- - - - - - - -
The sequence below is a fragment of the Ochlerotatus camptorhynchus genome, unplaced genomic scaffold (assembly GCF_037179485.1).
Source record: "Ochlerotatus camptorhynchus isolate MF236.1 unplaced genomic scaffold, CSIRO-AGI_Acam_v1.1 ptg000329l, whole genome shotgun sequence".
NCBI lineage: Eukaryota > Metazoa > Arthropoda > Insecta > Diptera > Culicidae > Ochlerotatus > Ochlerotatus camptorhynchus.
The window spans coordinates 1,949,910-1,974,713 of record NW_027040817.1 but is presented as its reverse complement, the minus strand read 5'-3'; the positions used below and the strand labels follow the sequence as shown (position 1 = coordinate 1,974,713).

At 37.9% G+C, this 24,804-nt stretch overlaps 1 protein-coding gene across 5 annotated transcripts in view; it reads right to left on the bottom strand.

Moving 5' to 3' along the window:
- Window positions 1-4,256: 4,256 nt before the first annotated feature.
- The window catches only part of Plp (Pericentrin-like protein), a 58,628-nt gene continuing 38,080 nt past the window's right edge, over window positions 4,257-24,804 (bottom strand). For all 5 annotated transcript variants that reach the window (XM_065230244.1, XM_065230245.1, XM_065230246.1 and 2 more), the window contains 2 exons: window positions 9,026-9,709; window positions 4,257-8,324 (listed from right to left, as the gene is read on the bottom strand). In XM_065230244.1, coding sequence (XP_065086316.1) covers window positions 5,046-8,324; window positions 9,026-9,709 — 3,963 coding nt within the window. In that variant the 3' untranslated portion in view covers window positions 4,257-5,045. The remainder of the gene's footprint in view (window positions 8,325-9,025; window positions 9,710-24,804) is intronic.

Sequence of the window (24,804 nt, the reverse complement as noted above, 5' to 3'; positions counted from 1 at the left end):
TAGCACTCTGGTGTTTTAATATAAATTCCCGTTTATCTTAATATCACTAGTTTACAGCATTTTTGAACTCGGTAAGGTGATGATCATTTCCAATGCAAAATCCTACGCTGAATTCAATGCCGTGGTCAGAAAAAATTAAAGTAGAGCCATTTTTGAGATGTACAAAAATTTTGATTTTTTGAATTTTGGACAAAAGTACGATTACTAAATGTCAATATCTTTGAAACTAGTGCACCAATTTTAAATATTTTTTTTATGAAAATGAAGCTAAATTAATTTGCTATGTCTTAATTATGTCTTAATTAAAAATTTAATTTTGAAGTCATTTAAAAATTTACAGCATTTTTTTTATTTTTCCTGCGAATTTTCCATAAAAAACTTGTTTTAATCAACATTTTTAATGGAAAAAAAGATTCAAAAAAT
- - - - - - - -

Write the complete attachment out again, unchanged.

The sequence below is a fragment of the Ochlerotatus camptorhynchus genome, unplaced genomic scaffold (assembly GCF_037179485.1).
Source record: "Ochlerotatus camptorhynchus isolate MF236.1 unplaced genomic scaffold, CSIRO-AGI_Acam_v1.1 ptg000329l, whole genome shotgun sequence".
NCBI lineage: Eukaryota > Metazoa > Arthropoda > Insecta > Diptera > Culicidae > Ochlerotatus > Ochlerotatus camptorhynchus.
The window spans coordinates 1,949,910-1,974,713 of record NW_027040817.1 but is presented as its reverse complement, the minus strand read 5'-3'; the positions used below and the strand labels follow the sequence as shown (position 1 = coordinate 1,974,713).

At 37.9% G+C, this 24,804-nt stretch overlaps 1 protein-coding gene across 5 annotated transcripts in view; it reads right to left on the bottom strand.

Moving 5' to 3' along the window:
- Window positions 1-4,256: 4,256 nt before the first annotated feature.
- The window catches only part of Plp (Pericentrin-like protein), a 58,628-nt gene continuing 38,080 nt past the window's right edge, over window positions 4,257-24,804 (bottom strand). For all 5 annotated transcript variants that reach the window (XM_065230244.1, XM_065230245.1, XM_065230246.1 and 2 more), the window contains 2 exons: window positions 9,026-9,709; window positions 4,257-8,324 (listed from right to left, as the gene is read on the bottom strand). In XM_065230244.1, coding sequence (XP_065086316.1) covers window positions 5,046-8,324; window positions 9,026-9,709 — 3,963 coding nt within the window. In that variant the 3' untranslated portion in view covers window positions 4,257-5,045. The remainder of the gene's footprint in view (window positions 8,325-9,025; window positions 9,710-24,804) is intronic.

Sequence of the window (24,804 nt, the reverse complement as noted above, 5' to 3'; positions counted from 1 at the left end):
TAGCACTCTGGTGTTTTAATATAAATTCCCGTTTATCTTAATATCACTAGTTTACAGCATTTTTGAACTCGGTAAGGTGATGATCATTTCCAATGCAAAATCCTACGCTGAATTCAATGCCGTGGTCAGAAAAAATTAAAGTAGAGCCATTTTTGAGATGTACAAAAATTTTGATTTTTTGAATTTTGGACAAAAGTACGATTACTAAATGTCAATATCTTTGAAACTAGTGCACCAATTTTAAATATTTTTTTTATGAAAATGAAGCTAAATTAATTTGCTATGTCTTAATTATGTCTTAATTAAAAATTTAATTTTGAAGTCATTTAAAAATTTACAGCATTTTTTTTATTTTTCCTGCGAATTTTCCATAAAAAACTTGTTTTAATCAACATTTTTAATGGAAAAAAAGATTCAAAAAAT